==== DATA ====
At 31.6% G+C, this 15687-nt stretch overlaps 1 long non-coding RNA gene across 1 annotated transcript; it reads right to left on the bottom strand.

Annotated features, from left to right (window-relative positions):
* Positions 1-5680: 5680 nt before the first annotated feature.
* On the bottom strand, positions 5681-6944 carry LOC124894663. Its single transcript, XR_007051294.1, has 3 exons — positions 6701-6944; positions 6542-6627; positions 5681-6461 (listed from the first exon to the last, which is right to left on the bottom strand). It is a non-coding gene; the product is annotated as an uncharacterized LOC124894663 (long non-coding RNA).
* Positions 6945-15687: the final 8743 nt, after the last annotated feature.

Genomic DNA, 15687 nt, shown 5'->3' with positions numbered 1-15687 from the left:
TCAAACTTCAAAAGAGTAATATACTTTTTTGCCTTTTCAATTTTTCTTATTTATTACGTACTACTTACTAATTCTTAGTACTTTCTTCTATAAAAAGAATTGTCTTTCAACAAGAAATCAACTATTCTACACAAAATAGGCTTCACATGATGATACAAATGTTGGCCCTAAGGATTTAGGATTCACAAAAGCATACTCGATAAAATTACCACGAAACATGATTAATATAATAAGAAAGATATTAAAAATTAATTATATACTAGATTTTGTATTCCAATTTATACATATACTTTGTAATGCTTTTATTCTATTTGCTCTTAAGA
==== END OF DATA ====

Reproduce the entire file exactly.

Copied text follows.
At 31.6% G+C, this 15687-nt stretch overlaps 1 long non-coding RNA gene across 1 annotated transcript; it reads right to left on the bottom strand.

Annotated features, from left to right (window-relative positions):
* Positions 1-5680: 5680 nt before the first annotated feature.
* On the bottom strand, positions 5681-6944 carry LOC124894663. Its single transcript, XR_007051294.1, has 3 exons — positions 6701-6944; positions 6542-6627; positions 5681-6461 (listed from the first exon to the last, which is right to left on the bottom strand). It is a non-coding gene; the product is annotated as an uncharacterized LOC124894663 (long non-coding RNA).
* Positions 6945-15687: the final 8743 nt, after the last annotated feature.

Genomic DNA, 15687 nt, shown 5'->3' with positions numbered 1-15687 from the left:
TCAAACTTCAAAAGAGTAATATACTTTTTTGCCTTTTCAATTTTTCTTATTTATTACGTACTACTTACTAATTCTTAGTACTTTCTTCTATAAAAAGAATTGTCTTTCAACAAGAAATCAACTATTCTACACAAAATAGGCTTCACATGATGATACAAATGTTGGCCCTAAGGATTTAGGATTCACAAAAGCATACTCGATAAAATTACCACGAAACATGATTAATATAATAAGAAAGATATTAAAAATTAATTATATACTAGATTTTGTATTCCAATTTATACATATACTTTGTAATGCTTTTATTCTATTTGCTCTTAAGA